Figure 1. Second-generation (valveless) V-Wave device. A) Hourglass-shaped device made of nitinol with expanded polytetrafluoroethylene encapsulation. B) View of the device valveless lumen.


A total of 10 patients underwent an interatrial shunting procedure with the second-generation V-Wave shunt between September and November 2017 at the Quebec Heart & Lung Institute. Patients had a history of chronic HF and New York Heart Association (NYHA) Class ≥III despite optimal tolerated drug and device therapies as defined by American College of Cardiology(ACC)/American Heart Association (AHA) guidelines.


Supplementary Figure 1 illustrates the main steps of V-Wave implantation. Following the procedure, patients received dual antiplatelet therapy (aspirin plus clopidogrel) for three months, and aspirin indefinitely. Those patients receiving anticoagulation therapy pre-procedure continued with the same anticoagulation regime post procedure.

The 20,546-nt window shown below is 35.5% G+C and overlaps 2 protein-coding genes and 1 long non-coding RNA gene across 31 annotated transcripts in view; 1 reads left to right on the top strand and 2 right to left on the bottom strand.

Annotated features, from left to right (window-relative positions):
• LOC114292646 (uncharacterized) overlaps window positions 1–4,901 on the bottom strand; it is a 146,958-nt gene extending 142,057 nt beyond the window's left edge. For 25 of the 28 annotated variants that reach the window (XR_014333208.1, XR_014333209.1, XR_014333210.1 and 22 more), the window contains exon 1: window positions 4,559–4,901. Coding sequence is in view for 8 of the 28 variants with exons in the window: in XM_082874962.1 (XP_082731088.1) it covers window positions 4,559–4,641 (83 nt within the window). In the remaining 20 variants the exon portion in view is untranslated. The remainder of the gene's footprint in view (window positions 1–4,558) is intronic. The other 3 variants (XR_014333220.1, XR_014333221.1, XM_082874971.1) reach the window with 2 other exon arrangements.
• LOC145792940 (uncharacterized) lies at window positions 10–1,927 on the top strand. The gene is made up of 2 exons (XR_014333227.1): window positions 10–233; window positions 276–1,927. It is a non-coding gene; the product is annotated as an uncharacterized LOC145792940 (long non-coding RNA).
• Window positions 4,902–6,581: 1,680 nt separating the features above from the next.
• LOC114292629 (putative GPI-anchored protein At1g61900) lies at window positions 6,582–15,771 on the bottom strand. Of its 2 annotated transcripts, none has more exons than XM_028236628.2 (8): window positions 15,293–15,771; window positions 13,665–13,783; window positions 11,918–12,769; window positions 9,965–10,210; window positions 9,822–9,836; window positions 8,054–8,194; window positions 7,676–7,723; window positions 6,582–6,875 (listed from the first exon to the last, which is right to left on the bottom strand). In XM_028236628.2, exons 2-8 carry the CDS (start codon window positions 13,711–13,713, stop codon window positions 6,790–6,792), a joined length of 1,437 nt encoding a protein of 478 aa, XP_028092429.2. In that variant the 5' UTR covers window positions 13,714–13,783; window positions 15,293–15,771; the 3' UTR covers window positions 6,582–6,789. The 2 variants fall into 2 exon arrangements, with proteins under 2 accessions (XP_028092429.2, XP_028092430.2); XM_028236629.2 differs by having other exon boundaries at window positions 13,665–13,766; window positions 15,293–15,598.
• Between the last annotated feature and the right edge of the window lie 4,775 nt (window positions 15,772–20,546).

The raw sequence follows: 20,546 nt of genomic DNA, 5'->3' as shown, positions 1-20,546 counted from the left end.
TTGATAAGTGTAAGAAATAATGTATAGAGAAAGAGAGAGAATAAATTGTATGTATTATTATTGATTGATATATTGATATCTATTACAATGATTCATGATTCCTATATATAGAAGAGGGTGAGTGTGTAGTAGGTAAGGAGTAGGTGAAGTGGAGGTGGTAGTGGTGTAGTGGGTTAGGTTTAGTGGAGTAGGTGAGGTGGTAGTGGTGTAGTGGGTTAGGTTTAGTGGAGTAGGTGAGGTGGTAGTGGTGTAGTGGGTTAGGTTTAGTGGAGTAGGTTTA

Patients were followed in an HF clinic at 1, 3, 6 and 12 months. Transthoracic echocardiography (TTE) was performed at each clinical visit; if the shunt was not properly visualised, transoesophageal echocardiography (TEE) was performed. Assessments of functional status, quality of life and laboratory tests were also performed during each follow-up visit.


Clinical outcomes included major adverse cardiovascular and neurological events (MACNE), and HF hospitalisation.